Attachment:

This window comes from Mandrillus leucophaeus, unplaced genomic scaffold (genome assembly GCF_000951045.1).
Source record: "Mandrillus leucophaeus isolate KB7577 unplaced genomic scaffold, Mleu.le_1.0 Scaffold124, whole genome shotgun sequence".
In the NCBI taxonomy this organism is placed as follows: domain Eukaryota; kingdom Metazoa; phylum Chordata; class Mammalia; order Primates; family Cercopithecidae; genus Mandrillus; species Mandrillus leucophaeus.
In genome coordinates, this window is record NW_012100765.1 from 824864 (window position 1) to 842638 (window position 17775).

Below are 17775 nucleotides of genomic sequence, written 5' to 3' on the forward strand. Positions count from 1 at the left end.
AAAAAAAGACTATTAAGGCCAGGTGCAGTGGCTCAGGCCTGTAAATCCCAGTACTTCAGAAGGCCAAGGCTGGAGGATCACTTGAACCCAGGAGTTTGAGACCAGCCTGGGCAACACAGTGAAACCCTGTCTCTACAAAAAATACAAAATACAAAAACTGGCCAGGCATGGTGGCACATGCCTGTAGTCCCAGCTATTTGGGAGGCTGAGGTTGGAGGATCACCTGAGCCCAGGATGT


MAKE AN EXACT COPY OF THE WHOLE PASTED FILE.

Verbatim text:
This window comes from Mandrillus leucophaeus, unplaced genomic scaffold (genome assembly GCF_000951045.1).
Source record: "Mandrillus leucophaeus isolate KB7577 unplaced genomic scaffold, Mleu.le_1.0 Scaffold124, whole genome shotgun sequence".
In the NCBI taxonomy this organism is placed as follows: domain Eukaryota; kingdom Metazoa; phylum Chordata; class Mammalia; order Primates; family Cercopithecidae; genus Mandrillus; species Mandrillus leucophaeus.
In genome coordinates, this window is record NW_012100765.1 from 824864 (window position 1) to 842638 (window position 17775).

Below are 17775 nucleotides of genomic sequence, written 5' to 3' on the forward strand. Positions count from 1 at the left end.
AAAAAAAGACTATTAAGGCCAGGTGCAGTGGCTCAGGCCTGTAAATCCCAGTACTTCAGAAGGCCAAGGCTGGAGGATCACTTGAACCCAGGAGTTTGAGACCAGCCTGGGCAACACAGTGAAACCCTGTCTCTACAAAAAATACAAAATACAAAAACTGGCCAGGCATGGTGGCACATGCCTGTAGTCCCAGCTATTTGGGAGGCTGAGGTTGGAGGATCACCTGAGCCCAGGATGT